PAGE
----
in my counseling practice and as moderator of the Conscious Transitions Conscious Weddings/Break Free from Relationship Anxiety forum, i’m afforded the opportunity to work with people struggling to find their way into and out of the darkness. in our culture, we’re taught to fear the darkness, to avoid the negative, to push away what’s even remotely uncomfortable. we don’t even have any positive language, at least not in any kind of mainstream outlet, for the darkness and it’s potential to connect us to our truest selves.
many people will talk about this darkness as though it’s a place in which they’re trapped. a place they’ve sort of wandered into and just can’t seem to find the exit. while this may be true in some regards, what i believe is actually the cause of so much despair is the resistance to actually enter into the darkness. we naturally fear the unknown, and in this dark place, where it’s all unknown, we can stop at the entrance and stand there, peering into the shadows for all of eternity. we may know going in will serve us, somehow. right?
when our culture is void of ritual and practice for growing up, we naturally get scared when change comes calling. the change doesn’t have to be external. in fact, it’s often the internal changes that can be the most frightening. when we’ve learned to live a certain way for so long, anything different can feel completely beyond our reach.
so, then, the question becomes: how do we enter into the darkness? what does that look like?
i often think of it as being in a cave. or hibernation. or both. it’s cocooning your soul in such a way that growth can occur. it’s inviting in those others who can hold the container and space for you to fall apart and then rebuild. it’s saying, ‘i don’t know what i’m going to find in there, but i’m willing to risk it anyway.’ this is likely easier for me to say now that i’m out of my dark period, which lasted several years because i resisted it for so long. i get the ambiguity of the darkness, the “why the hell would i want to go there?” thought line. i understand the sheer terror of surrendering to some process that was completely foreign to me. i didn’t know how to walk into the woods of psyche. so psyche dragged me there herself.
when we’re on the brink of making changes in our lives (and i consider learning to accept all that is as it is to be a massive shift from the constant striving to be “different”), most people seem to think there’s a map. and not only is there seemingly a map, but that map only guides us to and through the places we actually want to visit. what we fail to recognize is that the trail often veers off into the wilderness. into the places that, at first glance, appear too scary, too treacherous, too out-of-our-comfort-zone. too unknown. we see the trail on the map that takes us into the mountain range, or the forest, or the deep blue sea. the trail ends at the entrance. the trail ending is the entrance.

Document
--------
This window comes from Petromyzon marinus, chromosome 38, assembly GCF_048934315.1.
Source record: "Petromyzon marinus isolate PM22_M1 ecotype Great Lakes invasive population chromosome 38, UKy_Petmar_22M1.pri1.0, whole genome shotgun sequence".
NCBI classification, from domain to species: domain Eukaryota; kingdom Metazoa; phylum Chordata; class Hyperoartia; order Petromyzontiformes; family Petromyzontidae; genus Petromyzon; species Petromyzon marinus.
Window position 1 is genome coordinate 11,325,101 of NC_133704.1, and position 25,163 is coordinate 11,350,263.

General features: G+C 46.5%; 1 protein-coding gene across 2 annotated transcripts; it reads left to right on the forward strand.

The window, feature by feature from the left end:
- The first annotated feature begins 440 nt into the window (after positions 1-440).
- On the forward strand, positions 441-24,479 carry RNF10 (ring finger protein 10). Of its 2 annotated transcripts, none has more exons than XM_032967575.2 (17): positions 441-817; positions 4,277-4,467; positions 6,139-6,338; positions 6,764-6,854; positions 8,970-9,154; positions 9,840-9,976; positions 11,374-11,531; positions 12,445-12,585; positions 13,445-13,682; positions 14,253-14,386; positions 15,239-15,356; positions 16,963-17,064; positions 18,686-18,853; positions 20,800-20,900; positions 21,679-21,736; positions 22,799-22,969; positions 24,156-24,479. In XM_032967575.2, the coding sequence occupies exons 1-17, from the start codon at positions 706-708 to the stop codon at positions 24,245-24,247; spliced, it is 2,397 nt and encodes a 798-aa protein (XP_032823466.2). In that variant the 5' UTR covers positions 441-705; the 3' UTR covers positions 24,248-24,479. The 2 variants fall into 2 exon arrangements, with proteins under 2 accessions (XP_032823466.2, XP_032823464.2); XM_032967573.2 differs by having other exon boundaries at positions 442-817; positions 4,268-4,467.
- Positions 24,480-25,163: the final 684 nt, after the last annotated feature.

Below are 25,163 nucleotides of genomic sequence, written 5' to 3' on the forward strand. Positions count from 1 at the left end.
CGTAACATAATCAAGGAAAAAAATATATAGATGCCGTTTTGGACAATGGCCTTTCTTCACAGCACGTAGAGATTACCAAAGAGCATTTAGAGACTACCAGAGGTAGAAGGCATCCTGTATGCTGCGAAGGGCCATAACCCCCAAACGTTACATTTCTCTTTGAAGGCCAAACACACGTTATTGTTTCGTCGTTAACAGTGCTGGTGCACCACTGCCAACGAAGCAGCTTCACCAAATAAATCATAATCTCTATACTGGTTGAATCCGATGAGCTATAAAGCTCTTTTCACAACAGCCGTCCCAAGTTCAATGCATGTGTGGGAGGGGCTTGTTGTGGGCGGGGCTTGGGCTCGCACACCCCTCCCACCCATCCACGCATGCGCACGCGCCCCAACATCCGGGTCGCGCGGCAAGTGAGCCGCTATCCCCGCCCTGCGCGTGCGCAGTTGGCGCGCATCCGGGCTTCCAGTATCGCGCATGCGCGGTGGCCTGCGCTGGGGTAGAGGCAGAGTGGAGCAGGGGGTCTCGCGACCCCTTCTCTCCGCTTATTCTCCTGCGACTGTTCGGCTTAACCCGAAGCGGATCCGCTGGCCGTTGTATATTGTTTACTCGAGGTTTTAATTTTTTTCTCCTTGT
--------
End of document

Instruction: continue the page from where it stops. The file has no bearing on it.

it’s here we take fear’s hand. it’s here we rely on our footing, of taking one step at a time. there’s no way to see down the river around the corner; we must trust the water will carry us and that the path will emerge as we float with it. but to not ever get in the boat means missing out on so much.
i truly believe that we find ourselves in the darkness. we meet the parts unknown and hidden. unclaimed and restless. if you find yourself at Forest’s edge, stay there. contemplate entering, and then take a step. that step may look like calling a therapist and arranging a session, or picking up a book that’s been sitting for too long on the shelf, or telling a close friend the thoughts that scare you. it may also sound like, “I’m enough as I am,” or “There’s nothing I need to do or say or become to make me more lovable and worthy.” it could be picking up a paintbrush and taking it to a canvas without instruction. oh, the wonder that awaits…
whatever it is, it’s an opening. it’s the grand adventure of life to travel into the places that terrify and surprise, and to remember yourself along the way. the darkness won’t last forever, that i can promise you. as long as you keep one foot moving in front of the other (and a snail’s pace still counts as movement), you’ll make it. sometimes you’ll sit and wait, other times you’ll run for the sheer glee and madness of it all. but as the saying goes, this too shall pass. turn to adventure, seek out the darkness.